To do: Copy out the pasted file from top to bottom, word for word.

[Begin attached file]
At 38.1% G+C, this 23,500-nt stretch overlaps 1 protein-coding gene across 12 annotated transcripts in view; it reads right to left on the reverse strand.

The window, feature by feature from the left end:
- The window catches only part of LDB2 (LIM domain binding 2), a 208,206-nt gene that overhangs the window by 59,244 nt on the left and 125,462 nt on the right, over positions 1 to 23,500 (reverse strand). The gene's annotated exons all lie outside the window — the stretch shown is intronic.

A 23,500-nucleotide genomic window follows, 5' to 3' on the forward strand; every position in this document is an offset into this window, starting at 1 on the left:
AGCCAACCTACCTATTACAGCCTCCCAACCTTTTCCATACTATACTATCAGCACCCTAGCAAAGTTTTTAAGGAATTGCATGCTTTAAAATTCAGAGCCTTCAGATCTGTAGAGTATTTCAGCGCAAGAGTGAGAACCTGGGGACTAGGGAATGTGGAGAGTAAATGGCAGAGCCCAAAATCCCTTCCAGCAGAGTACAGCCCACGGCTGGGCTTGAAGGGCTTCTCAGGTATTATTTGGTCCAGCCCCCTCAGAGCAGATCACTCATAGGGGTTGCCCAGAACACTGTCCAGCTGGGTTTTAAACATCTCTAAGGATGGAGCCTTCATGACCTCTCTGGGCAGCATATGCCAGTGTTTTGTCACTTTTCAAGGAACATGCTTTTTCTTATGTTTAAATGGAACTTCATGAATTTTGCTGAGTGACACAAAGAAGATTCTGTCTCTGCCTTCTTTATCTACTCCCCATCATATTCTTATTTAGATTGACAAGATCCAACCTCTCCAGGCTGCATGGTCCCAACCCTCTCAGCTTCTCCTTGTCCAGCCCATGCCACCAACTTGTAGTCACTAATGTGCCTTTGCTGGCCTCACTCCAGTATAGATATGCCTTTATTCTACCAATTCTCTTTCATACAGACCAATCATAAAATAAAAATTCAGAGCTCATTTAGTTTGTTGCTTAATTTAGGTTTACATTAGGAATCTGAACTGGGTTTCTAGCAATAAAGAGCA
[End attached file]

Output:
At 38.1% G+C, this 23,500-nt stretch overlaps 1 protein-coding gene across 12 annotated transcripts in view; it reads right to left on the reverse strand.

The window, feature by feature from the left end:
- The window catches only part of LDB2 (LIM domain binding 2), a 208,206-nt gene that overhangs the window by 59,244 nt on the left and 125,462 nt on the right, over positions 1 to 23,500 (reverse strand). The gene's annotated exons all lie outside the window — the stretch shown is intronic.

A 23,500-nucleotide genomic window follows, 5' to 3' on the forward strand; every position in this document is an offset into this window, starting at 1 on the left:
AGCCAACCTACCTATTACAGCCTCCCAACCTTTTCCATACTATACTATCAGCACCCTAGCAAAGTTTTTAAGGAATTGCATGCTTTAAAATTCAGAGCCTTCAGATCTGTAGAGTATTTCAGCGCAAGAGTGAGAACCTGGGGACTAGGGAATGTGGAGAGTAAATGGCAGAGCCCAAAATCCCTTCCAGCAGAGTACAGCCCACGGCTGGGCTTGAAGGGCTTCTCAGGTATTATTTGGTCCAGCCCCCTCAGAGCAGATCACTCATAGGGGTTGCCCAGAACACTGTCCAGCTGGGTTTTAAACATCTCTAAGGATGGAGCCTTCATGACCTCTCTGGGCAGCATATGCCAGTGTTTTGTCACTTTTCAAGGAACATGCTTTTTCTTATGTTTAAATGGAACTTCATGAATTTTGCTGAGTGACACAAAGAAGATTCTGTCTCTGCCTTCTTTATCTACTCCCCATCATATTCTTATTTAGATTGACAAGATCCAACCTCTCCAGGCTGCATGGTCCCAACCCTCTCAGCTTCTCCTTGTCCAGCCCATGCCACCAACTTGTAGTCACTAATGTGCCTTTGCTGGCCTCACTCCAGTATAGATATGCCTTTATTCTACCAATTCTCTTTCATACAGACCAATCATAAAATAAAAATTCAGAGCTCATTTAGTTTGTTGCTTAATTTAGGTTTACATTAGGAATCTGAACTGGGTTTCTAGCAATAAAGAGCA